Exhibition Notes: Brewers @ Astros

On Monday night, the Brewers faced the reigning champion Houston Astros for the first of two exhibition games at Minute Maid Park. It was an odd pre-homecoming for the Astros, who were greeted by plenty of empty seats. That’s unlikely to be the case when they return for their home opener on April 2. For the Brewers, the game served as a nice tune-up against one of the best teams in the league.

The Milwaukee offense was quiet in the first inning, foretelling the rest of the game. Lorenzo Cain did have a nice at-bat to lead things off, working a full count before lining out sharply on the ninth pitch he saw from Lance McCullers, Jr. He finished the night without a hit, but made some sharp contact and threw in a nifty sliding catch. Cain will be a fun presence at the top of the lineup this season.

Brent Suter, fresh off the news that he’d cracked the active roster and would start the season’s third game in San Diego, took the ball for the Brewers in the bottom half. Suter mixed pitches well from the start, earning a pair of easy groundouts before yielding a single to Jose Altuve. He compensated for this by showing off a nifty pickoff move, nabbing the star second baseman trying to steal. The Astros star offense looked uncomfortable against Suter, especially towards the start of the game, as the soft-tossing lefty disrupted their timing with his quick, hunched delivery and oddly effective 85-mph fastballs.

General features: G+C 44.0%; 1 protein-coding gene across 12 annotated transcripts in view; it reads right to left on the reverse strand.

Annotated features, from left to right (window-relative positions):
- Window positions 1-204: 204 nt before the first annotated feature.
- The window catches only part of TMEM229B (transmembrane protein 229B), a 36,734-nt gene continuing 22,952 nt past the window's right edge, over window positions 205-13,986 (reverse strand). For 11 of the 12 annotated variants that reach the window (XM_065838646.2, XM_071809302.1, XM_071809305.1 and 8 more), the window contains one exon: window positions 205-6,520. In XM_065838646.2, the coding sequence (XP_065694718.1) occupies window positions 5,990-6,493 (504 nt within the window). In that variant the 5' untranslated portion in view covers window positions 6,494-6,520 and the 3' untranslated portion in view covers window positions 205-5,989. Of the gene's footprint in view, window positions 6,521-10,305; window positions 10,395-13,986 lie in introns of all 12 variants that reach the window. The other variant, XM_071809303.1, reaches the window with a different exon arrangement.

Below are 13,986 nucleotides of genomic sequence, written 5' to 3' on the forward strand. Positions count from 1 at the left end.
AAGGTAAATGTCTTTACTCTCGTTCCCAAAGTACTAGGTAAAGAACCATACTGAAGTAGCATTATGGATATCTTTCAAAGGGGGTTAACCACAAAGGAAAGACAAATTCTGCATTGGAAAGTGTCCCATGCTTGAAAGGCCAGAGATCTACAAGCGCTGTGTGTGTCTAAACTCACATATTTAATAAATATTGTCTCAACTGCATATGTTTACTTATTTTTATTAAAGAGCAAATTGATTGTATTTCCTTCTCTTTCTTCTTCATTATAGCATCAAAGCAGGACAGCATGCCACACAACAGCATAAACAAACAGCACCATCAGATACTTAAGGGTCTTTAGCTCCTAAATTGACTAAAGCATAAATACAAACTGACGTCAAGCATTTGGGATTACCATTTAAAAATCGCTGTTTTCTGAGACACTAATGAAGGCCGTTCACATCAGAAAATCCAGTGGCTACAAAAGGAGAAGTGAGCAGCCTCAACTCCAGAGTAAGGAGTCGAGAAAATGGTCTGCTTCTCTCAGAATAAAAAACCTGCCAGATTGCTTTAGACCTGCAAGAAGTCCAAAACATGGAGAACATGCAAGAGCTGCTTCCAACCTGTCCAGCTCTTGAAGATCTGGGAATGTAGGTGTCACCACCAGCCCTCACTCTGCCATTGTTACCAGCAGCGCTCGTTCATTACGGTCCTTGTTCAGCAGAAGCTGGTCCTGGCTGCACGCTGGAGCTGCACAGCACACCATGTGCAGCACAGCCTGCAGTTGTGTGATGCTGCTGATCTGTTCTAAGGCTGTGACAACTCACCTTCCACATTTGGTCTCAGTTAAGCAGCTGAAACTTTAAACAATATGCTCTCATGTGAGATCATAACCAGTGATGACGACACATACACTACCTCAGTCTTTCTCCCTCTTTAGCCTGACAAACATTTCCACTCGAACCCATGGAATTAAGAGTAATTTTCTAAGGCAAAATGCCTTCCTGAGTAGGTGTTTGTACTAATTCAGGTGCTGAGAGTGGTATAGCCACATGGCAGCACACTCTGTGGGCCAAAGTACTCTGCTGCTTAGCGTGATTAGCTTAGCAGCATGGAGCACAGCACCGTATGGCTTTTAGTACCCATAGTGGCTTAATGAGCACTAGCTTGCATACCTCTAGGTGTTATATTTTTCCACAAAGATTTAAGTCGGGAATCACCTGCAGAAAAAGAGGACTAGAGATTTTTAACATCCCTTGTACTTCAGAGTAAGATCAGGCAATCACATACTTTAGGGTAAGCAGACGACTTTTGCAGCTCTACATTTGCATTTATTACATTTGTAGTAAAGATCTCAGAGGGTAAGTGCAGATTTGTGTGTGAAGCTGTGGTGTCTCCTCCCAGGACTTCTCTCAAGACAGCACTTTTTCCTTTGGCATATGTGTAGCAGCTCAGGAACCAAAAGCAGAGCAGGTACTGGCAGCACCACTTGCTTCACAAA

The second time through the order was a bit tougher for Suter, as has often been the case. George Springer worked a full count to lead off the fourth inning before smacking a changeup into left for a single. Alex Bregman followed with a sharp groundball double to Christian Yelich to put runners on second and third with no outs. To his credit, Suter demonstrated considerable poise in rattling off ten consecutive four-seam fastballs to record three quick outs. Jose Altuve went down on strikes, Carlos Correa was retired on an RBI groundout, and Marwin Gonzalez waved through a high fastball to end the threat with Bregman on third.